The ‘biblical view’ that’s younger than the Happy Meal

The ‘biblical view’ that’s younger than the Happy Meal February 18, 2012

In 1979, McDonald’s introduced the Happy Meal.

Sometime after that, it was decided that the Bible teaches that human life begins at conception.

Ask any American evangelical, today, what the Bible says about abortion and they will insist that this is what it says. (Many don’t actually believe this, but they know it is the only answer that won’t get them in trouble.) They’ll be a little fuzzy on where, exactly, the Bible says this, but they’ll insist that it does.

That’s new. If you had asked American evangelicals that same question the year I was born you would not have gotten the same answer.

That year, Christianity Today — edited by Harold Lindsell, champion of “inerrancy” and author of The Battle for the Bible — published a special issue devoted to the topics of contraception and abortion. That issue included many articles that today would get their authors, editors — probably even their readers — fired from almost any evangelical institution. For example, one article by a professor from Dallas Theological Seminary criticized the Roman Catholic position on abortion as unbiblical. Jonathan Dudley quotes from the article in his book Broken Words: The Abuse of Science and Faith in American Politics. Keep in mind that this is from a conservative evangelical seminary professor, writing in Billy Graham’s magazine for editor Harold Lindsell:

God does not regard the fetus as a soul, no matter how far gestation has progressed. The Law plainly exacts: “If a man kills any human life he will be put to death” (Lev. 24:17). But according to Exodus 21:22-24, the destruction of the fetus is not a capital offense. … Clearly, then, in contrast to the mother, the fetus is not reckoned as a soul.

Christianity Today would not publish that article in 2012. They might not even let you write that in comments on their website. If you applied for a job in 2012 with Christianity Today or Dallas Theological Seminary and they found out that you had written something like that, ever, you would not be hired.

At some point between 1968 and 2012, the Bible began to say something different. That’s interesting.

Even more interesting is how thoroughly the record has been rewritten. We have always been at war with Eastasia.

Click over to Dr. Norman L. Geisler’s website and you’ll find all the hallmarks of a respected figure in the evangelical establishment. You’ll see that Geisler has taught at Trinity Evangelical Seminary, Dallas Seminary and Southern Evangelical Seminary. You’ll see a promotion for his newest book, Defending Inerrancy, with recommendations from such evangelical stalwarts as Al Mohler and J.I. Packer, as well as a link to an online store offering some of the other dozens of books written by Geisler. And you’ll see a big promo for the anti-abortion movie October Baby, because Geisler is, of course, anti-abortion, just like Mohler and Packer and every other respected figure in the evangelical establishment is and, of course, must be.

But back in the day, Dudley notes, Geisler “argued for the permissibility of abortion in a 1971 book, stating ‘The embryo is not fully human — it is an undeveloped person.'” That was in Ethics: Alternatives and Issues, published by Zondervan. It’s still in print, kind of, as Christian Ethics: Contemporary Issues and Options. And now it says something different. Now it’s unambiguously anti-abortion.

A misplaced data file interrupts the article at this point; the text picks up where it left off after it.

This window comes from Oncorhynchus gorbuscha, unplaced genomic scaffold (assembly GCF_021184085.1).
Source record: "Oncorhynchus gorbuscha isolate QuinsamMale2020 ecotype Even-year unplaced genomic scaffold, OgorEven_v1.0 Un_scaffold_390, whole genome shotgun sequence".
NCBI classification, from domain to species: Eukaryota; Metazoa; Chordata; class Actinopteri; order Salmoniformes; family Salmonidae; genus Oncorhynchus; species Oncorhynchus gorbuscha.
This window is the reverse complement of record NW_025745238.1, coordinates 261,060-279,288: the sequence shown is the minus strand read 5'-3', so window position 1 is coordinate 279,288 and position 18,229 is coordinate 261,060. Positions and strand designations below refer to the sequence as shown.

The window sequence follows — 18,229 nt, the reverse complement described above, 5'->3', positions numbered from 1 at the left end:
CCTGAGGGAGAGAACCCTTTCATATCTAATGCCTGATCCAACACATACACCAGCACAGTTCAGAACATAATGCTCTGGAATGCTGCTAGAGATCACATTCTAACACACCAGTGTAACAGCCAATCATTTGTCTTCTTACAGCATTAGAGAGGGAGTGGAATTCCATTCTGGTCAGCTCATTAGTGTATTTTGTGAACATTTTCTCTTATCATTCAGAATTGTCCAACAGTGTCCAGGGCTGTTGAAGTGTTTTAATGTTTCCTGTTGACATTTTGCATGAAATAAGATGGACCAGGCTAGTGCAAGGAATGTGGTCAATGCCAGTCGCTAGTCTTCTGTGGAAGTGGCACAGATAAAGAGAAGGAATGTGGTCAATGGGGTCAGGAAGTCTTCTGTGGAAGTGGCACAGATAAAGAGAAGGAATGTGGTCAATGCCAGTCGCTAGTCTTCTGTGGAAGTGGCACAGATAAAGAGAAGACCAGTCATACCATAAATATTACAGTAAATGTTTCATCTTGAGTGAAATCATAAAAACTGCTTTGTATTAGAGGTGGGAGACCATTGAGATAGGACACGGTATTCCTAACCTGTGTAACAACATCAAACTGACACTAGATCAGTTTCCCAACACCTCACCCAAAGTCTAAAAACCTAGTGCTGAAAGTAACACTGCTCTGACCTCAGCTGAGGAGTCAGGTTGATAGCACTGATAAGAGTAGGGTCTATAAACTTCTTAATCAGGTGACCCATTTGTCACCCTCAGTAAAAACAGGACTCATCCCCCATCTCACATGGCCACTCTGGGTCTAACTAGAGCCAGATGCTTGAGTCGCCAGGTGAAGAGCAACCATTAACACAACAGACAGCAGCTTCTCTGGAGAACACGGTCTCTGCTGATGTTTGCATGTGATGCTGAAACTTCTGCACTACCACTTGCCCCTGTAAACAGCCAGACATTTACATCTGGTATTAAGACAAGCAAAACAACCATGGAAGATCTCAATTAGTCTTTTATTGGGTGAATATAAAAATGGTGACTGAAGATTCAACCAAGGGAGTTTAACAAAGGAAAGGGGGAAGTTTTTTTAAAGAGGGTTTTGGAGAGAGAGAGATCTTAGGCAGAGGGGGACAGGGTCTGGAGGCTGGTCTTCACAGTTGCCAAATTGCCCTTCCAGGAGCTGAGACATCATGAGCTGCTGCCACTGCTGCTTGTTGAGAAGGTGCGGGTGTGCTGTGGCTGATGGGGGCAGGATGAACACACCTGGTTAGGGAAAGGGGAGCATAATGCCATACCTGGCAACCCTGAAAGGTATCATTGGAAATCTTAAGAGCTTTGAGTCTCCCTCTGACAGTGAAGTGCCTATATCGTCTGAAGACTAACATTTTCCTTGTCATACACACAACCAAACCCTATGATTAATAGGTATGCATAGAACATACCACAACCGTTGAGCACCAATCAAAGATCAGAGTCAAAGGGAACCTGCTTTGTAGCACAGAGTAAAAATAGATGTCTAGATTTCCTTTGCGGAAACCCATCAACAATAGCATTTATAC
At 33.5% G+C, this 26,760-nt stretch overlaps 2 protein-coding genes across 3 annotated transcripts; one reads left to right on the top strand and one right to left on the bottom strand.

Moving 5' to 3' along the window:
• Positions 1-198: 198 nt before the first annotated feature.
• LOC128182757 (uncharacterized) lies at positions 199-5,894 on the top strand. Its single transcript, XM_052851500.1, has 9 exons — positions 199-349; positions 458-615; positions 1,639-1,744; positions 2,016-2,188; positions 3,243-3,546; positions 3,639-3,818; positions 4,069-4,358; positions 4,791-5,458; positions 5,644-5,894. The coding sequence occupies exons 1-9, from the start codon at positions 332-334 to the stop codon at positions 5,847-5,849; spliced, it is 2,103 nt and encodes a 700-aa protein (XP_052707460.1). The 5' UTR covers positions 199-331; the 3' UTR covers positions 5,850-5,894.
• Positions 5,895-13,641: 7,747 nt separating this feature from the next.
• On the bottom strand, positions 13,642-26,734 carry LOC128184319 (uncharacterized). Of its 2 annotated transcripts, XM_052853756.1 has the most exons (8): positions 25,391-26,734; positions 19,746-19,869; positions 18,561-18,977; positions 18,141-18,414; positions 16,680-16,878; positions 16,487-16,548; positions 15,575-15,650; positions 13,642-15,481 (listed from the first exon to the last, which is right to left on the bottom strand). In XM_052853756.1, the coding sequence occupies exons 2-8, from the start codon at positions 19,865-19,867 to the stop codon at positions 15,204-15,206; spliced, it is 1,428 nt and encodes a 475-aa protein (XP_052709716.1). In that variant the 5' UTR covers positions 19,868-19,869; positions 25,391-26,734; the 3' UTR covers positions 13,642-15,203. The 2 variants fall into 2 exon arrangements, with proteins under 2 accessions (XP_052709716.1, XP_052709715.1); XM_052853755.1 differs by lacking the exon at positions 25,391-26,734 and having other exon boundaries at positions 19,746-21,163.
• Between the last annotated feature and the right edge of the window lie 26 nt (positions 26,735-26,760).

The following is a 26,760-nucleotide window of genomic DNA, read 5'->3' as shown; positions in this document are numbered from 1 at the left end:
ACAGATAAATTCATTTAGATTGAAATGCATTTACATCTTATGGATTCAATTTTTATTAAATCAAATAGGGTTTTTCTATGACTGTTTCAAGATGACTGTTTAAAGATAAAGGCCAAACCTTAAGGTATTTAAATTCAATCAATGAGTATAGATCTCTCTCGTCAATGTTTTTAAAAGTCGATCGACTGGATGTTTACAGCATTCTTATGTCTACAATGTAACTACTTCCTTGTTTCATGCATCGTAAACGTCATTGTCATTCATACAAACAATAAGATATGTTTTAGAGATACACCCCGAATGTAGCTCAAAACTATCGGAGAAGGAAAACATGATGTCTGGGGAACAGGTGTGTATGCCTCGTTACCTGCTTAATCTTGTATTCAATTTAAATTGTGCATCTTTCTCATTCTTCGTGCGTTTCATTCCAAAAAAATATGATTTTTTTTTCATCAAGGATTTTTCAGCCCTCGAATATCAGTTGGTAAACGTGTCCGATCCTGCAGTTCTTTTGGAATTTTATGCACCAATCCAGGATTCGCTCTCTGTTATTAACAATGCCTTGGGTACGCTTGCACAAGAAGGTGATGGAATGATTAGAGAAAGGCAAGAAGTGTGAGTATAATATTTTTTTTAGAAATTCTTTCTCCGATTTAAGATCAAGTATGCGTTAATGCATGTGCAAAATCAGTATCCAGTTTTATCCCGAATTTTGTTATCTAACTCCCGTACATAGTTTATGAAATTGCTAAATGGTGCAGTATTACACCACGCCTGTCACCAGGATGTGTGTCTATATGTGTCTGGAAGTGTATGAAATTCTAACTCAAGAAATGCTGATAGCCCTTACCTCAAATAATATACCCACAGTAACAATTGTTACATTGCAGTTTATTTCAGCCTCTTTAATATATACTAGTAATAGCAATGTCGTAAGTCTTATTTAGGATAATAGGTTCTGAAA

I don’t mean to pick on Geisler. He’s no different from Packer or Graham or any other leading evangelical figure who’s been around as long as those guys have. They all now believe that the Bible teaches that life begins at conception. They believe this absolutely, unambiguously, firmly, resolutely and loudly. That’s what they believed 10 years ago, and that’s what they believed 20 years ago.

But it wasn’t what they believed 30 years ago. Thirty years ago they all believed quite the opposite.

Again, that’s interesting.

I heartily recommend Dudley’s book for his discussion of this switch and the main figures who brought it about — Francis Schaeffer, Jerry Falwell, Richard Viguerie, etc. But here I just want to quote one section about the strangeness of this 180-degree turn, and how it caught many evangelicals off-guard:

By the mid-1980s, the evangelical right was so successful with this strategy that the popular evangelical community would no longer tolerate any alternative position. Hence, the outrage over a book titled Brave New People published by InterVarsity Press in 1984. In addition to discussing a number of new biotechnologies, including genetic engineering and in vitro fertilization, the author, an evangelical professor living in New Zealand, also devoted a chapter to abortion. His position was similar to that of most evangelicals 15 years prior. Although he did not believe the fetus was a full-fledged person from conception, he did believe that because it was a potential person, it should be treated with respect. Abortion was only permissible to protect the health and well-being of the mother, to preclude a severely deformed child, and in a few other hard cases, such as rape and incest.